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A sample of methane occupies 126 cm 3 at -75 o C and 985 mm Hg. Find its volume at STP. T 1 = -75 o C 198 K 273 K 985 mm Hg (126 cm 3 ) 760 mm Hg (V 2 ) = P 1 V 1 P 2 V 2 T 1 T 2 = 985 (126) (273) = 198 (760) V 2 V 2 = 225 cm = 198 K Cross-multiply and divide:

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Density of Gases ORIG. VOL. NEW VOL. ORIG. VOL. NEW VOL. Density formula for any substance: For a sample of gas, mass is constant, but pres. and/or temp. changes cause gass vol. to change. Thus, its density will change, too. If V (due to P or T ), then… D Density of Gases Equation: ** As always, Ts must be in K.

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Density of Gases Density formula for any substance: For a sample of gas, mass is constant, but pres. and/or temp. changes cause gass vol. to change. Thus, its density will change, too. Because mass is constant, any value can be put into the equation: lets use 1 g for mass. For gas #1: Take reciprocal of both sides: For gas #2: Substitute into equation new values for V 1 and V 2

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A sample of gas has density g/cm 3 at –18 o C and 812 mm Hg. Find density at 113 o C and 548 mm Hg. T 1 = –18 o C = 255 K T 2 = 113 o C+ 273 = 386 K P 1 P 2 T 1 D 1 T 2 D 2 = 812 mm Hg 548 mm Hg 255 K ( g/cm 3 ) 386 K (D 2 ) = Cross multiply and divide (drop units) 812 (386)(D 2 ) = 255 (0.0021)(548) D 2 = 9.4 x 10 –4 g/cm 3

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A gas has density 0.87 g/L at 30 o C and kPa. Find density at STP. T 1 = 30 o C = 303 K P 1 P 2 T 1 D 1 T 2 D 2 = kPa kPa 303 K (0.87 g/L) 273 K (D 2 ) = Cross multiply and divide (drop units) (273)(D 2 ) = 303 (0.87)(101.3) D 2 = 0.75 g/L

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22.4 L 1.78 g / L 39.9 g Find density of argon at STP. D = mVmV = 1 mole of Ar = 39.9 g Ar = 6.02 x atoms Ar = 22.4 STP

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Find density of nitrogen dioxide at 75 o C and atm. D of NO STP… T 2 = 75 o C = 348 K 1 (348) (D 2 ) = 273 (2.05) (0.805) D 2 = 1.29 g/L

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A gas has mass 154 g and density 1.25 g/L at 53 o C and 0.85 atm. What vol. does sample occupy at STP? Find D at STP (273) (D 2 ) = 326 (1.25) (1) D 2 = g/L Find vol. when gas has that density. T 1 = 53 o C = 326 K

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Density and the Ideal Gas Law Combining the formula for density with the Ideal Gas law, substituting and rearranging algebraically: M = Molar Mass P = Pressure R = Gas Constant T = Temperature in Kelvin

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Density of Gases Keys Density of Gases Table Density of Gases Table

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Diffusion

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Vacuum Gas Pinhole

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Vacuum Gas Pinhole

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Diffusion vs. Effusion Diffusion - The tendency of the molecules of a given substance to move from regions of higher concentration to regions of lower concentration Examples: A scent spreading throughout a room or people entering a theme park Effusion - The process by which gas particles under pressure pass through a tiny hole Examples: Air slowly leaking out of a tire or helium leaking out of a balloon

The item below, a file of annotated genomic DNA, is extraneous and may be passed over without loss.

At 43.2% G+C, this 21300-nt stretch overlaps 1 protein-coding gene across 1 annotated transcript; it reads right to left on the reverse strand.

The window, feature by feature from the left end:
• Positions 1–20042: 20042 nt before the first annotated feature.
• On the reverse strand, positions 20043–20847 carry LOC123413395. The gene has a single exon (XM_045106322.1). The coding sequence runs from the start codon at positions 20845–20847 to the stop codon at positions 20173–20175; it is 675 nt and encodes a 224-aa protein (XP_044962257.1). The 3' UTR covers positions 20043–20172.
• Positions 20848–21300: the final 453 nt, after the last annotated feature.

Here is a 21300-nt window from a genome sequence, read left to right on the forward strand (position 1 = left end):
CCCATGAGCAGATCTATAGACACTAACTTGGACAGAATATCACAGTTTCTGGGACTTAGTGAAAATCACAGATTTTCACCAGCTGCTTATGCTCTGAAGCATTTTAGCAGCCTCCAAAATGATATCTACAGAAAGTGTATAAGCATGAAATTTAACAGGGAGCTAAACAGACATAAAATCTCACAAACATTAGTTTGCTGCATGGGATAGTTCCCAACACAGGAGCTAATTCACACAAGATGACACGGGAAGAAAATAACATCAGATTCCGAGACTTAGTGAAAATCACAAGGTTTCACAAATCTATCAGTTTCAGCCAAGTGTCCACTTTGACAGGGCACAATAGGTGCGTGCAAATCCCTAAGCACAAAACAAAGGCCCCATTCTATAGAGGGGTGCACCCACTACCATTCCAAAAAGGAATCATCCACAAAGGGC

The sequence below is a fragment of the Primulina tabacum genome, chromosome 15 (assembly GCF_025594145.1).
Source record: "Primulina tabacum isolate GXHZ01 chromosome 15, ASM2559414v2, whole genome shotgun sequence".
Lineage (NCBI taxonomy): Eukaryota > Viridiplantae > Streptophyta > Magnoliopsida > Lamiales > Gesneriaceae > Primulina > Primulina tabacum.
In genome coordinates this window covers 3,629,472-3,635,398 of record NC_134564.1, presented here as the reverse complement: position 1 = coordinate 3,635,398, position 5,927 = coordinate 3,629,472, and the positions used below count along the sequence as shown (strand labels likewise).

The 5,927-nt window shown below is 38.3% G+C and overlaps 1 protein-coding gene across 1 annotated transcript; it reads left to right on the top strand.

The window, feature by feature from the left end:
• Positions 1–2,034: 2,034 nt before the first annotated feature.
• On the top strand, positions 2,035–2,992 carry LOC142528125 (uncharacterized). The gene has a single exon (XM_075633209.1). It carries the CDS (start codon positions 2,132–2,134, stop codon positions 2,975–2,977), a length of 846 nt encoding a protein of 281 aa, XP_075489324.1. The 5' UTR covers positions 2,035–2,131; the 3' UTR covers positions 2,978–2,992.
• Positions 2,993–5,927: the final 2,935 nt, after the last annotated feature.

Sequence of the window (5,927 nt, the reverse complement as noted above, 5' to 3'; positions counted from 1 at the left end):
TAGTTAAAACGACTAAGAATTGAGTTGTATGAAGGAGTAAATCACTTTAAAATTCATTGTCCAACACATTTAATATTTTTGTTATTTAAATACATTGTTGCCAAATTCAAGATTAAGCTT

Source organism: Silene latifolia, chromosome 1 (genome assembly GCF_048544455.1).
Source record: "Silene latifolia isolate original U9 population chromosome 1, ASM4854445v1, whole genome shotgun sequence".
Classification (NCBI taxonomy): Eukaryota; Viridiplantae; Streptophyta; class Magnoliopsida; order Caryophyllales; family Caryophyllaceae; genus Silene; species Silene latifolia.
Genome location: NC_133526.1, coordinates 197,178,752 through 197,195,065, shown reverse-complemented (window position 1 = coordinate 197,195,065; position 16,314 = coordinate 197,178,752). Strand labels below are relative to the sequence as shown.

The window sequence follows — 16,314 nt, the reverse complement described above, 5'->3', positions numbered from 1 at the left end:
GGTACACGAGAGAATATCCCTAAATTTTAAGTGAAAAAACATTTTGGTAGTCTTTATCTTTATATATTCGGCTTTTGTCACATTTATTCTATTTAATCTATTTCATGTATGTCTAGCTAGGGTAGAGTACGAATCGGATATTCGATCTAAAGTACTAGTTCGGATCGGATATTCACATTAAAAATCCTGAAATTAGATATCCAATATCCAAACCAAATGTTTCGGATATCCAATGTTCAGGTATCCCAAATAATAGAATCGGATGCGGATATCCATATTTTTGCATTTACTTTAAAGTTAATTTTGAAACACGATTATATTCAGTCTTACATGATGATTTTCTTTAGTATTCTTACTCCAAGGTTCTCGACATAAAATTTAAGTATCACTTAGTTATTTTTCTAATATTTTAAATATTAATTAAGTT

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Grahams Law Diffusion –Spreading of gas molecules throughout a container until evenly distributed. e.g. perfume bottle spillsEffusion –Passing of gas molecules through a tiny opening in a container e.g. helium gas leaks out of a balloon Courtesy Christy Johannesson

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Effusion Particles in regions of high concentration spread out into regions of low concentration, filling the space available to them.

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Weather & Air Pressure HIGH pressure = good weather LOW LOW pressure = bad weather

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Weather and Diffusion Map showing tornado risk in the U.S. Highest High LOW Air Pressure HIGH Air Pressure

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Hurricane Bonnie, Atlantic Ocean STS-47

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Hurricane Wilma Hurricane Wilma October 19, kPa in eye

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NET NET MOVEMENT To use Grahams Law, both gases must be at same temperature. diffusion diffusion: particle movement from high to low concentration effusion effusion: diffusion of gas particles through an opening For gases, rates of diffusion & effusion obey Grahams law: more massive = slow; less massive = fast

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Grahams Law of Diffusion

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Grahams Law KE = ½mv 2 Speed of diffusion/effusion –Kinetic energy is determined by the temperature of the gas. –At the same temp & KE, heavier molecules move more slowly. Larger m smaller v Courtesy Christy Johannesson

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Derivation of Grahams Law The average kinetic energy of gas molecules depends on the temperature: where m is the mass and v is the speed Consider two gases: